1. How did you first become interested in working in the field of education?
Like many of my students, I was the first in my family to graduate from college, and my family didn't have the financial resources to help, so I worked as a nanny throughout undergraduate school to help pay the bills. I loved working with young children and really thought I could have been a preschool teacher for the rest of my life and been happy. When I decided to pursue a master's degree, my first experience with graduate teaching was with college freshmen. I was surprised by how much I loved it! I never thought I would enjoy working with older students, but I did. After I graduated, I landed a job teaching in a local high school. It seemed like a natural progression to me. Over the years my role changed, and I moved into counseling. I loved helping students prepare for life after high school, and I really enjoyed the creative aspects of teaching and developing curriculum, but I knew I wanted to have an impact outside the walls of my classroom. That's why I decided to return to graduate school and study education research.
2. Would you tell us a little more about your work in postsecondary counseling?
My first experience working as a postsecondary counselor was with The Noble Network of Charter Schools in Chicago. I was a college counselor and college seminar teacher: meaning, I did both one-on-one counseling with the students, and I taught a college readiness course to seniors. It was an incredible learning experience for me. Similar to my own experience, my students were predominantly first-generation college students from low-income families. However, unlike me, my students had the additional hurdles of growing up in urban, sometimes violent neighborhoods. They also were predominantly students of color. The lessons I learned from my students not only helped me become a better teacher and counselor; they helped me become a better person.
As a college counselor, it was always my goal to help my student get into the college that would give them the best chances of graduating. Choosing a college is a careful balance between graduation rate, cost, and environment. I am a big fan of small liberal arts colleges. If I had to pick between a large public university and a liberal arts college, about 70-80 percent of the time I would lean towards the liberal arts college. The support services and sense of community is just so much stronger at a smaller school. When I send a student off to a liberal arts college, I know they aren't going to get lost in the shuffle: if they need help, I can be pretty sure someone is going to notice and reach out.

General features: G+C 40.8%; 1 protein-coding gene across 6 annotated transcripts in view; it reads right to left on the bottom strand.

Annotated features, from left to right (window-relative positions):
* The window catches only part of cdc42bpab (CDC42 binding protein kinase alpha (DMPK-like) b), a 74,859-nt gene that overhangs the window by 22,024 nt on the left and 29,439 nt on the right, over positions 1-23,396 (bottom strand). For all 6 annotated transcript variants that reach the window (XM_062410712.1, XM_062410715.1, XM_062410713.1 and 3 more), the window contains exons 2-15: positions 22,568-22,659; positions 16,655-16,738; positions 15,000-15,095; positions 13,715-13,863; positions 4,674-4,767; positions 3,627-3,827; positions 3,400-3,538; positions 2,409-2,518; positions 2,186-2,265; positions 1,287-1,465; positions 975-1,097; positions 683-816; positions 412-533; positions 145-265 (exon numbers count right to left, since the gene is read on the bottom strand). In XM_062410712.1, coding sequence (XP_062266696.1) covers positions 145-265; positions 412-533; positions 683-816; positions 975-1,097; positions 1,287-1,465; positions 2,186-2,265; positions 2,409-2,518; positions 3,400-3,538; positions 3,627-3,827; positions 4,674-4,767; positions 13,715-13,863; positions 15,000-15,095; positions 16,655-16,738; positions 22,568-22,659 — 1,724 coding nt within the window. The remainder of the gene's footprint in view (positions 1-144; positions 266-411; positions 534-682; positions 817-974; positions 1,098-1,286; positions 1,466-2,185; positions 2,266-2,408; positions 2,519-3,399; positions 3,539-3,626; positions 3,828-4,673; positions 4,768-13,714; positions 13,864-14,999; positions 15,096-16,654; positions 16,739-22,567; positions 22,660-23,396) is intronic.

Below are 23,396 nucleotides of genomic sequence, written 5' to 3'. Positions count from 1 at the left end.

3. What are some of the documents you've created and shared via Scribd, and how can these help students and their families?
Navigating the college application process can be overwhelming. Things have changed a lot in the last ten years, and college admissions have become very technical and very competitive. Finding the right college takes planning and follow-through. That's why I am sharing the documents I created and used as a college seminar teacher. I am constantly uploading documents as time permits, but eventually parents and teachers will be able to access support documents for everything from building a college application list to building a class schedule. The "Matriculation Check-list" is one of the most important documents I share. It helps ensure that a student completes all the steps necessary to actually show up on campus in the fall, something many students take for granted after they have been accepted.
4. For families who currently have a student in high school who would be a first-generation college student, what are some resources that you might recommend?